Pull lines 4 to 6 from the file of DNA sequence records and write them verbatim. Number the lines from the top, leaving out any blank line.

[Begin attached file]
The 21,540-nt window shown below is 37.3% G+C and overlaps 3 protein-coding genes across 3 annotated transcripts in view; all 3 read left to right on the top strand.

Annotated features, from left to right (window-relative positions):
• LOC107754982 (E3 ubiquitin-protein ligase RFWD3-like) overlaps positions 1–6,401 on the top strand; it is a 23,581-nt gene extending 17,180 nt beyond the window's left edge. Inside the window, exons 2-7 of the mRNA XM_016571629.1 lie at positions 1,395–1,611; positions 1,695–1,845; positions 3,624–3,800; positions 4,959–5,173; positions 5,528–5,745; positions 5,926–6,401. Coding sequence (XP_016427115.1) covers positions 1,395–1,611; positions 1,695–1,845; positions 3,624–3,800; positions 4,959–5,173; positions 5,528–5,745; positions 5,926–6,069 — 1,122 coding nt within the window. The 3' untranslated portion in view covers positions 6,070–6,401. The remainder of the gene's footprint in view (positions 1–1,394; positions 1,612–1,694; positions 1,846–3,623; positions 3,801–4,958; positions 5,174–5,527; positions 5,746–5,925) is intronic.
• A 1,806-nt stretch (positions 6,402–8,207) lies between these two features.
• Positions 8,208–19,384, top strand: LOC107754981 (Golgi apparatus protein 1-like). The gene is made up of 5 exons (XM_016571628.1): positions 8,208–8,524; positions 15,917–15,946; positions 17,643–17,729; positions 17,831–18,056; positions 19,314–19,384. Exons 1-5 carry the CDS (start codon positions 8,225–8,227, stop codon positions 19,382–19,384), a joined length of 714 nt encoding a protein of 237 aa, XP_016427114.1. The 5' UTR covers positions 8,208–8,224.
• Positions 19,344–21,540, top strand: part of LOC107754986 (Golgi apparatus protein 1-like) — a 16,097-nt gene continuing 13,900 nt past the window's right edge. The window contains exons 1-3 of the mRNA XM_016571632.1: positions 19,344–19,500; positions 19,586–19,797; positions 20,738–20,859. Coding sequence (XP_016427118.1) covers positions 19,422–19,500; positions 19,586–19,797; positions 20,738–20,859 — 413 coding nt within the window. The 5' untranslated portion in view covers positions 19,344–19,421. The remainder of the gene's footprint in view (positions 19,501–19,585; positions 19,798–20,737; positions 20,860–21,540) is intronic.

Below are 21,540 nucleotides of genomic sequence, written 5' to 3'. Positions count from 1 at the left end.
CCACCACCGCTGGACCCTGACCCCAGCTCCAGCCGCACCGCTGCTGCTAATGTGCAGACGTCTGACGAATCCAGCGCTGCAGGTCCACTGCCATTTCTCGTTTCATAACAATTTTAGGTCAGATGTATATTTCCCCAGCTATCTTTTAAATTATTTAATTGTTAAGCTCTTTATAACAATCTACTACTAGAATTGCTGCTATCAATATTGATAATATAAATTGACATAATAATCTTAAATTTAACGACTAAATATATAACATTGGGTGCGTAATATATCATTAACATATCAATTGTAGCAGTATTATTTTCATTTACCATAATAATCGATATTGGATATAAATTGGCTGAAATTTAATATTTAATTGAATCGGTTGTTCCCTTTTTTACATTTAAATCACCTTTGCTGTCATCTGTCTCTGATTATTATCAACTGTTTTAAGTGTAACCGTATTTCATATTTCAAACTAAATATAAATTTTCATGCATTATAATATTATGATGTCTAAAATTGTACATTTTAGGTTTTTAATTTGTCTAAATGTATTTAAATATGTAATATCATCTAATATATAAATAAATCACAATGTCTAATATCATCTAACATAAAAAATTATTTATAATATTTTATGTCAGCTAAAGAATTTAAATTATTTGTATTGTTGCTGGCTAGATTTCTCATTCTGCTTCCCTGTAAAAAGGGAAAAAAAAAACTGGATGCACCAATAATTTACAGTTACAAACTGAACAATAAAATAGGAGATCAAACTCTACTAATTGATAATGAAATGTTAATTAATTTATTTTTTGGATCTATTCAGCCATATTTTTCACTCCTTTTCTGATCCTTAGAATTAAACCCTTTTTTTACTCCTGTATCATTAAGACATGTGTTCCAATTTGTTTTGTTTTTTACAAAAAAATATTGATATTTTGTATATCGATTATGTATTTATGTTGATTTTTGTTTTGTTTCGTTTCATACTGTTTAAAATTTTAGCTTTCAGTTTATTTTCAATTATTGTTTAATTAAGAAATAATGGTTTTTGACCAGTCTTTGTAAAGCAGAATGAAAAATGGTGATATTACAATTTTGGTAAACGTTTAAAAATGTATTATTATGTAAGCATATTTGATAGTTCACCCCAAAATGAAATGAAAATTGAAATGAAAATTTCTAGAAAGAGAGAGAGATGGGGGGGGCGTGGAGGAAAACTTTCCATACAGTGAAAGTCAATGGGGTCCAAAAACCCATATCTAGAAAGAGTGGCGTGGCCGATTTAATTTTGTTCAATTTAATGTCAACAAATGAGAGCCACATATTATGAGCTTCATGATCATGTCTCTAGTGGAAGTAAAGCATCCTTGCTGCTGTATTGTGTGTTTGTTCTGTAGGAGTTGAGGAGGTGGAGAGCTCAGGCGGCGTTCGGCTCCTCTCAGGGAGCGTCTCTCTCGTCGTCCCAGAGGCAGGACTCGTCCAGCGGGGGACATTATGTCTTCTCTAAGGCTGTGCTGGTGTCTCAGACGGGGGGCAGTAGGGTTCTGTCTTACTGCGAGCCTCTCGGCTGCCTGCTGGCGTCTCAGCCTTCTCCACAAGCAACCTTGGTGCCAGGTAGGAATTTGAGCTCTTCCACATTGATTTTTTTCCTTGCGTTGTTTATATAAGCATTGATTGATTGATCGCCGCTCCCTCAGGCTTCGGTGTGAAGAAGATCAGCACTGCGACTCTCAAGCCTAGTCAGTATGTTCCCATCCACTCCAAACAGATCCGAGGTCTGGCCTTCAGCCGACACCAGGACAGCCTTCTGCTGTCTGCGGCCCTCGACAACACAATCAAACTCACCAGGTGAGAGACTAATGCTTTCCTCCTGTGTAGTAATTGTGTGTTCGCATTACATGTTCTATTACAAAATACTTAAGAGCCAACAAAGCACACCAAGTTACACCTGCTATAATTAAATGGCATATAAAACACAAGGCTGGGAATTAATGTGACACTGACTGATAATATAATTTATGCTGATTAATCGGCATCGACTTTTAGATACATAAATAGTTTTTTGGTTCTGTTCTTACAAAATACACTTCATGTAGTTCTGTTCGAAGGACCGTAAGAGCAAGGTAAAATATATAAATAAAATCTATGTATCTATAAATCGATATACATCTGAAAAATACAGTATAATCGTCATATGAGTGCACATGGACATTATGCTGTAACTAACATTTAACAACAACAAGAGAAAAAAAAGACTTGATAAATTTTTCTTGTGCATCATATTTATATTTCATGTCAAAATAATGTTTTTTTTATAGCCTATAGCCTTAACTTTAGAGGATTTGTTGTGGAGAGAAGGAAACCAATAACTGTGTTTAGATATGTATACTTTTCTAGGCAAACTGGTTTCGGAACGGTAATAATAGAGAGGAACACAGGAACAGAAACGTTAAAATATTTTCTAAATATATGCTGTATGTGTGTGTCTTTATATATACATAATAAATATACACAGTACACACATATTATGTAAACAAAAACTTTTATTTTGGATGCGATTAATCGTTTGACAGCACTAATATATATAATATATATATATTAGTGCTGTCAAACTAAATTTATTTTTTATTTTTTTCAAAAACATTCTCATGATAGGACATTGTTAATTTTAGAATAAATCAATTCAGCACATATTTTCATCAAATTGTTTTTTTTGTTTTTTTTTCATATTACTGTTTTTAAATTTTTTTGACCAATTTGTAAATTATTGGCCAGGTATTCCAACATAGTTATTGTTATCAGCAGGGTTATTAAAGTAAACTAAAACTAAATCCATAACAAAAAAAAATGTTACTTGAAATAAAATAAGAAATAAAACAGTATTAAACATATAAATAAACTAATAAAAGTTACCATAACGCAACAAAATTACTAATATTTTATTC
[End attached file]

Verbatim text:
• A 1,806-nt stretch (positions 6,402–8,207) lies between these two features.
• Positions 8,208–19,384, top strand: LOC107754981 (Golgi apparatus protein 1-like). The gene is made up of 5 exons (XM_016571628.1): positions 8,208–8,524; positions 15,917–15,946; positions 17,643–17,729; positions 17,831–18,056; positions 19,314–19,384. Exons 1-5 carry the CDS (start codon positions 8,225–8,227, stop codon positions 19,382–19,384), a joined length of 714 nt encoding a protein of 237 aa, XP_016427114.1. The 5' UTR covers positions 8,208–8,224.
• Positions 19,344–21,540, top strand: part of LOC107754986 (Golgi apparatus protein 1-like) — a 16,097-nt gene continuing 13,900 nt past the window's right edge. The window contains exons 1-3 of the mRNA XM_016571632.1: positions 19,344–19,500; positions 19,586–19,797; positions 20,738–20,859. Coding sequence (XP_016427118.1) covers positions 19,422–19,500; positions 19,586–19,797; positions 20,738–20,859 — 413 coding nt within the window. The 5' untranslated portion in view covers positions 19,344–19,421. The remainder of the gene's footprint in view (positions 19,501–19,585; positions 19,798–20,737; positions 20,860–21,540) is intronic.